Was there a particular artist and designer/collection pairing you especially wanted to see?
Dani Colman: In a perfect world I’d pair Joelle Jones with mid-century Dior, but sadly I didn’t have a chance to ask her until shortly after she signed her exclusive with DC – and by “shortly” I mean a matter of hours! Comfort Love and Adam Withers are working with a story inspired by Thierry Mugler, which feels like a particularly great fit: Mugler’s couture is so weird and conceptual, each garment feels like a mini-story in itself. Comfort and Adam are masters of character design, and there’s a little of the weird and conceptual in all of their work, so I know that they’ll do an amazing job of teasing complex and relatable characters out of these garments without losing any of the strangeness that makes them so appealing.
How were artists selected and paired with stories? Were any stories written with particular artists in mind?
Dani Colman: I’m a pretty visual thinker, so when I write I usually have some idea of what style I’d like the story to be in. In most cases I’ve sent each artist a curated selection of stories to choose from, so they’ll pick from the two or three that I think best fit their style. That said, there isn’t a single artist on this book who isn’t talented and versatile, and some of the stories I’m most excited about are the ones where an artist has picked the story I least expected them to! For example, I originally sent Jen Bartel a spy story inspired by Jean-Paul Gaulthier, thinking she’d have fun with the setting and the crazy costume changes. It just wasn’t resonating with her, and she asked to do the fairy tale inspired by Alexander McQueen instead. Ultimately, I’m really glad that she did! She has some gorgeous fairy-tale and fantasy illustrations in her portfolio, and there’s a warmth and a richness to her work that I think will really elevate this strange little story in a beautiful and unexpected way. Plus, when Claudia Balboni joined the project later on, she went straight for the Gaulthier story – Claudia played with genre so creatively in Black Jack Ketchum that I can’t wait to see what she does with a spy story.
Do you think the intersection of these two concepts – comics and fashion – has a large built-in audience?
Dani Colman: I wouldn’t have thought so a year ago, but then two things happened. First, I got to attend the Her Universe Fashion Show at SDCC 2015; the show was staged in a massive ballroom, and it was packed. Hundreds of people had shown up to see aspiring designers put their own sartorial stamp on geek culture, and the energy in the room – not to mention the quality and imagination in the clothes – was just amazing. Then, this year, I ran the “Fashion, Comics and the Rise of Geek Chic” panel at both ECCC and NYCC, where we got comics creators together to talk about fashion in comics, fashion inspired by comics, and the rise of cosplay. Both times we packed the room, got great banter going between the panellists, and had some amazing questions from the audience: people were name-checking designers and calling out the specific fashion influences in popular comics, comparing popular street style blogs and Pinterest boards…I think the audience for both fashion and comics is much bigger than you might expect! Particularly among cosplayers, who have to study fashion as they learn how to construct the garments they’ll wear to shows, there’s a real appreciation for fashion as an art – and even a narrative – form.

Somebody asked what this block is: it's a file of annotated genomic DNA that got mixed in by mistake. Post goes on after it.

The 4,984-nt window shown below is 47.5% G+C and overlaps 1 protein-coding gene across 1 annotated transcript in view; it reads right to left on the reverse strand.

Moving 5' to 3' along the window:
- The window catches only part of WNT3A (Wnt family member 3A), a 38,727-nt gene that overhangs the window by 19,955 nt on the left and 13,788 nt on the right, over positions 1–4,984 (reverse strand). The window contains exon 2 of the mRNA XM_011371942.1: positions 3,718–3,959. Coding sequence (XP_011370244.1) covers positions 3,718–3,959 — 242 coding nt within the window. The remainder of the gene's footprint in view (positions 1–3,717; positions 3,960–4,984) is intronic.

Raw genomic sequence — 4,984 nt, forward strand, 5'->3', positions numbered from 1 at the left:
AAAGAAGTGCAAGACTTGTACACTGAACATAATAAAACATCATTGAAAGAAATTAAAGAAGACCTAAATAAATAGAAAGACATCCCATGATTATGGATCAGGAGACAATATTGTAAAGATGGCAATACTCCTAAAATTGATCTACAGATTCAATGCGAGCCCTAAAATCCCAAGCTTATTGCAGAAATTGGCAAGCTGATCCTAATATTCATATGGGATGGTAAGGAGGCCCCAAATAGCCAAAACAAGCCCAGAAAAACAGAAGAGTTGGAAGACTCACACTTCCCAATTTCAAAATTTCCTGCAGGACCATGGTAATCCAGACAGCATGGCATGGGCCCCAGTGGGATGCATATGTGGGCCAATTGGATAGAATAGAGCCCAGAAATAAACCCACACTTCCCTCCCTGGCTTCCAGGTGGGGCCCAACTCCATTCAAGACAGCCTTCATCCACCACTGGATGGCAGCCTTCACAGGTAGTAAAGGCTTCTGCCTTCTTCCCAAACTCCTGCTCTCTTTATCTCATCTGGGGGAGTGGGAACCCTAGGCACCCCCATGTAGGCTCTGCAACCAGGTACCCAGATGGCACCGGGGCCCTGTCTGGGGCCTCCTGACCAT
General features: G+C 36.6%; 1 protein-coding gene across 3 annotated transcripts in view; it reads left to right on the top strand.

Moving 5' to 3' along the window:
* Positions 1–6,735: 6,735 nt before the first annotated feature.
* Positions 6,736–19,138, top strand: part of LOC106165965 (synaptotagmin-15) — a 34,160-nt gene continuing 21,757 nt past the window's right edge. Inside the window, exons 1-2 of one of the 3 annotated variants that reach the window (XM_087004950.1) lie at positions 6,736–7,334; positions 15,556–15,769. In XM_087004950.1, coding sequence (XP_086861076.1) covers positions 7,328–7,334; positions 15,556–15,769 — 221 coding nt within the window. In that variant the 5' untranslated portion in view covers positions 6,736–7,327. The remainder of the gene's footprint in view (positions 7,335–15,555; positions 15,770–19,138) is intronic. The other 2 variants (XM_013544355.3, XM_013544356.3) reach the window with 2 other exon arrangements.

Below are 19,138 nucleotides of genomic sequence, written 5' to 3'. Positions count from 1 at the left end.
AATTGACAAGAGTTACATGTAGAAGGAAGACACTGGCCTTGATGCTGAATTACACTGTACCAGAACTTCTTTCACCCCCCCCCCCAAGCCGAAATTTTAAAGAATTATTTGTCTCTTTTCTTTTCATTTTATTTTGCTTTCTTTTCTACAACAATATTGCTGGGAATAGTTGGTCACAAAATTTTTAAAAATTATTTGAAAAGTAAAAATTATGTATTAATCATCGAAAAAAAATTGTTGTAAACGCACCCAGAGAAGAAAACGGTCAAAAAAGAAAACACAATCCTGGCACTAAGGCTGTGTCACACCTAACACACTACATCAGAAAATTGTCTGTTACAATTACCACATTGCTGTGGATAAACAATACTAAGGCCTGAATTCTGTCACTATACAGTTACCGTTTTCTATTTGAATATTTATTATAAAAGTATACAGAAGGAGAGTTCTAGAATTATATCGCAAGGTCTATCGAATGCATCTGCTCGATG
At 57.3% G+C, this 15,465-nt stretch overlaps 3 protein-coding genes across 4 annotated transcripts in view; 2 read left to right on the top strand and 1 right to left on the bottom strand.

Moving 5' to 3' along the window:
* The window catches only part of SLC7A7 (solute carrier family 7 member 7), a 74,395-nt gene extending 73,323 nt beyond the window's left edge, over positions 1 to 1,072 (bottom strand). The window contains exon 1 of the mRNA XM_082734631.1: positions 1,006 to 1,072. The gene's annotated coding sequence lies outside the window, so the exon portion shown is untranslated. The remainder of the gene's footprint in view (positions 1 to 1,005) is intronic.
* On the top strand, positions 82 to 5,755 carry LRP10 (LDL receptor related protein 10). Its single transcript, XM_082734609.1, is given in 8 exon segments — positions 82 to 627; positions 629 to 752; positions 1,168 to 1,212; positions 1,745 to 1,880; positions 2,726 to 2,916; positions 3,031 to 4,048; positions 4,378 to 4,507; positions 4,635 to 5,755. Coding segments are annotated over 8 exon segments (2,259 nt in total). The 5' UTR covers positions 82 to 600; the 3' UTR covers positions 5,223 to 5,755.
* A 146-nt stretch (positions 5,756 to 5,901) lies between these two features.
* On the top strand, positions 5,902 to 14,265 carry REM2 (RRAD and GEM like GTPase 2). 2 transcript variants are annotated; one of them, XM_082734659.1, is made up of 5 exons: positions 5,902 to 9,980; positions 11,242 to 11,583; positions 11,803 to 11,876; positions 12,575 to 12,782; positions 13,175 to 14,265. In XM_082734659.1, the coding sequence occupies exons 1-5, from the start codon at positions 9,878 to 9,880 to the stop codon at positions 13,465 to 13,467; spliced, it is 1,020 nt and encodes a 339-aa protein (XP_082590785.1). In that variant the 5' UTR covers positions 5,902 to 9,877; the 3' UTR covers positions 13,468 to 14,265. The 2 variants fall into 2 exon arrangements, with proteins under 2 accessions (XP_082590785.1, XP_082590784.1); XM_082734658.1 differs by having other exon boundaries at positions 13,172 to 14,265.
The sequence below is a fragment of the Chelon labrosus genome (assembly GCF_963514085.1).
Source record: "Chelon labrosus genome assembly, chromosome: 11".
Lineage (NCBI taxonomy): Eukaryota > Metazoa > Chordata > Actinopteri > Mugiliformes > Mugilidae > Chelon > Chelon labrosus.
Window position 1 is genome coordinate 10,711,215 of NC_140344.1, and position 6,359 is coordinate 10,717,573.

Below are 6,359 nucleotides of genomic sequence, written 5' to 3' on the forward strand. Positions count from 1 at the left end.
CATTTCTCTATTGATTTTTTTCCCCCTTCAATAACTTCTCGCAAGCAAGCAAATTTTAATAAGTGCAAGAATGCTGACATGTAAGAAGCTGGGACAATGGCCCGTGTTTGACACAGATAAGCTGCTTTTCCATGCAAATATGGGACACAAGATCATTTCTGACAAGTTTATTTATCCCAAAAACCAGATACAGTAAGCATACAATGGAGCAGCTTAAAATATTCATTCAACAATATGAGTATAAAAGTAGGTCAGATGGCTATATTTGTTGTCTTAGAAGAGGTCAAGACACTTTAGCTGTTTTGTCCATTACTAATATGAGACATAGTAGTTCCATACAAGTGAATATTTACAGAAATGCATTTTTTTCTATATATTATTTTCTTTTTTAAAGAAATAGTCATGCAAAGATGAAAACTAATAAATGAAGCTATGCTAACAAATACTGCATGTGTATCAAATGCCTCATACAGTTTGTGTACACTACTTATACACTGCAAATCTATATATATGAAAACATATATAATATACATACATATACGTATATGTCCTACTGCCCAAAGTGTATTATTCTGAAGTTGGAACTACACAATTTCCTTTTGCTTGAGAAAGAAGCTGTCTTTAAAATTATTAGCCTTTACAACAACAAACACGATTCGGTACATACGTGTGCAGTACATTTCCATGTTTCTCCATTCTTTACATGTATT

What comics do you think best reflect the influence fashion has had on the industry?
Dani Colman: You can’t talk about fashion’s influence on comics without mentioning The Wicked + The Divine, which is unquestionably the most stylish book on the shelves. Kieron and Jamie don’t just “get” contemporary fashion: they really understand how style and character inform each other. Whether a character in their books looks fabulous or like they threw on whatever was nearest the bed in the morning, it’s always for a reason. Fashion isn’t just about being “on trend”: it’s about personal expression, and the books that best reflect fashion’s influence are the ones where the creators understand that and use clothing to tell us more about the characters.
Funnily enough, you can also track fashion’s influence on comics by looking at superheroes, particularly the ones who have been around for a while. Even the most iconic costumes are always undergoing revisions: the big costume changes (like Captain Marvel’s flight suit) are the ones we remember, but tiny changes tell you something about the influences on that character too. Wonder Woman is a great example, particularly with all the recent think-pieces about her costume and her appointment as a UN honorary ambassador: her costume changes over the years are like a timeline for what types of fashion we’ve associated with “strong women”. In the ’40s, she wore culottes – wide-legged shorts worn by female athletes; in the ’80s and ’90s, her outfit was influenced by aerobics wear, and the handful of times she’s been given pants have coincided pretty closely with important “pants” moments in fashion and feminism, like the riot grrrl and punk rock feminism of the mid-’90s. Today her costume has the leather breastplate and sectioned skirt that we associate with gladiators, which also brings it in line with recent collections from Balmain, Balenciaga and Herve Leger – all designers whose clothes you often see on visibly ambitious and independent women.